WASHINGTON — Republican and Democratic governors don’t agree on much in the healthcare space but when it comes to opioids there is consensus: Real dollars are needed.
Governors Ask Congress for More $$$ for Opioid Epidemic
Governors pressed senators for more funding to help tackle the opioid epidemic, as well as flexibility for states in tailoring spending to suit their specific needs, during a hearing of the Senate Health, Education, Labor and Pensions (HELP) Committee on Thursday.
Gov. Larry Hogan (R-Md.) thanked Congress for the $6 billion secured in its budget agreement to fight the opioid and heroin crisis, but “it’s a drop in the bucket compared to what we actually need,” he said.
Maryland, a small state, has already spent $500 million to battle the opioid epidemic alone, he continued.
“Six billion stretched across the country is not going to go very far … It’s the long-term recovery support services that we’re going to need a way to pay for.”
HHS Chief Wants to Lighten Data Collection Burdens
In an ideal world, providers would be able to spend less time collecting quality data and more time actually improving the quality of care, Health and Human Services (HHS) Secretary Alex Azar said here Thursday.
“We need to ensure that in the quest for information on quality, we don’t have providers, payers, or others spend so much time accumulating data to improve reporting that they’re not actually improving quality,” Azar said during a press briefing with reporters at HHS headquarters.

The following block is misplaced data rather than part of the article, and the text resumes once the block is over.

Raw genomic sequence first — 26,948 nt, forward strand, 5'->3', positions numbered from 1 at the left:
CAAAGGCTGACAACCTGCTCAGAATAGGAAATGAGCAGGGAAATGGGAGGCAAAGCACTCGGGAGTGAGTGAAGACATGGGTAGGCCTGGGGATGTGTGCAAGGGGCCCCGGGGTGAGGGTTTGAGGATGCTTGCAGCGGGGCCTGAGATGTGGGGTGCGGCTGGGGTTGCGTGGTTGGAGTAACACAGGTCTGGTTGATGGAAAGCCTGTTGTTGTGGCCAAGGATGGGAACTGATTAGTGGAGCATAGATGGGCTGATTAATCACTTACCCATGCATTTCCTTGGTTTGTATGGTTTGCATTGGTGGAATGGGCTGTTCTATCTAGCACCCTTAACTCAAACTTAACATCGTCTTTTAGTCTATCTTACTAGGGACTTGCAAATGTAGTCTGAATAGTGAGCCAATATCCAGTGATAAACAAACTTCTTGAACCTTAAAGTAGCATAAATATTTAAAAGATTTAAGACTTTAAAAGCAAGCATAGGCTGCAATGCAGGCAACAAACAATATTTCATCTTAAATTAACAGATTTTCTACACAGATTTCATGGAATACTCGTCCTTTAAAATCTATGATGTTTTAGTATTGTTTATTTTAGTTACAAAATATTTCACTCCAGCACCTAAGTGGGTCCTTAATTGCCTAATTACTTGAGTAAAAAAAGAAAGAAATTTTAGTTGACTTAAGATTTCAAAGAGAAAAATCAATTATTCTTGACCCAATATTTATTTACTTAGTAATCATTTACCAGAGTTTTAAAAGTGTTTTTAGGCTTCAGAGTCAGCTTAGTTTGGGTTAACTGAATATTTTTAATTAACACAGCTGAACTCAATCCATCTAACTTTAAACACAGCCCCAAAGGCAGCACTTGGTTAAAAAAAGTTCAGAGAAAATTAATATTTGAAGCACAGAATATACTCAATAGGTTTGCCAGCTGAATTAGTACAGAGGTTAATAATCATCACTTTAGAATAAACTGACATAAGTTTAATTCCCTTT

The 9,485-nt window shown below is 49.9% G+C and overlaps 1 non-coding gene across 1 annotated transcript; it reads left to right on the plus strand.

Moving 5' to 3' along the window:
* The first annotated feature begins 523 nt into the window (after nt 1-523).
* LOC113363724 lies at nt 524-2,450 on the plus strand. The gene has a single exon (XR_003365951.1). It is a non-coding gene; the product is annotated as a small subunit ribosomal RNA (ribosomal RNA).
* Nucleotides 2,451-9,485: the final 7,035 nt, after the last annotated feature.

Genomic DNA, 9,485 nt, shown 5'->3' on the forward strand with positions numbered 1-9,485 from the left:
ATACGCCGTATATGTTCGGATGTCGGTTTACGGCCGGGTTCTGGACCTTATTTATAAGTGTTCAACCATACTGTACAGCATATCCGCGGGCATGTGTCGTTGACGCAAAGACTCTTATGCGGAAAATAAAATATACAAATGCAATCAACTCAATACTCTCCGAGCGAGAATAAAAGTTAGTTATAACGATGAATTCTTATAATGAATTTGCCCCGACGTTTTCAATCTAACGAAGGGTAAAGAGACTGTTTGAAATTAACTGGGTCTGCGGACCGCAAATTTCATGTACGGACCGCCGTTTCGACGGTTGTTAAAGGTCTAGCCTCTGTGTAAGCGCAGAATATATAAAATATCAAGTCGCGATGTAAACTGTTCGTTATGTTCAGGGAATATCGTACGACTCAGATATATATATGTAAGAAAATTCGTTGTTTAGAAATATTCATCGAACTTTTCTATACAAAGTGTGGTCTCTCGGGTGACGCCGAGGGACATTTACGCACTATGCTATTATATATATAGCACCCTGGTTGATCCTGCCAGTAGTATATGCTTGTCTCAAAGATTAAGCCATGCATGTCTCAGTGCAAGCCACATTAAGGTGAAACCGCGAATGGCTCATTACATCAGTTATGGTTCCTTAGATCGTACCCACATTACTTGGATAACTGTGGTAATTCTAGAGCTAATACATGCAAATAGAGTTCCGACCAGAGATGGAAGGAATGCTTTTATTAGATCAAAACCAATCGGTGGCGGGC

“Let’s make sure it’s the information that really matters; let’s have the minimal necessary reporting burden to get the job done to ensure we’re providing actionable information for decision-makers for quality, price, and value. There have been so many [reporting] burdens, especially for solo practitioners … If needed, so be it, but let’s make sure it serves the purpose.”
CMS Aims to Give Patients Access to Health Records
The Trump administration launched a program Tuesday aimed at giving patients more control over their own healthcare records.
The initiative, called MyHealthEData, “will help to break down the barriers that prevent patients from having electronic access and true control of their own health records from the device or application of their choice,” the Centers for Medicare & Medicaid Services (CMS) said in a press release. “Patients will be able to choose the provider that best meets their needs and then give that provider secure access to their data, leading to greater competition and reducing costs.”
Patients deserve to receive an electronic copy of their health record and to “be able to share their data with whomever they want, making the patient the center of the healthcare system,” the release continued. “Patients can use their information to actively seek out providers and services that meet their unique healthcare needs, have a better understanding of their overall health, prevent disease, and make more informed decisions about their care.”
As part of the initiative, CMS Administrator Seema Verma also on Tuesday announced a Medicare patient records initiative known as Blue Button 2.0. In her prepared remarks, Verma said that although Medicare patients have for a long time had the ability to download their health information from the CMS Blue Button site, what they got was in the form of an Excel spreadsheet or a PDF file, “without any context or help in understanding what the data is telling them.”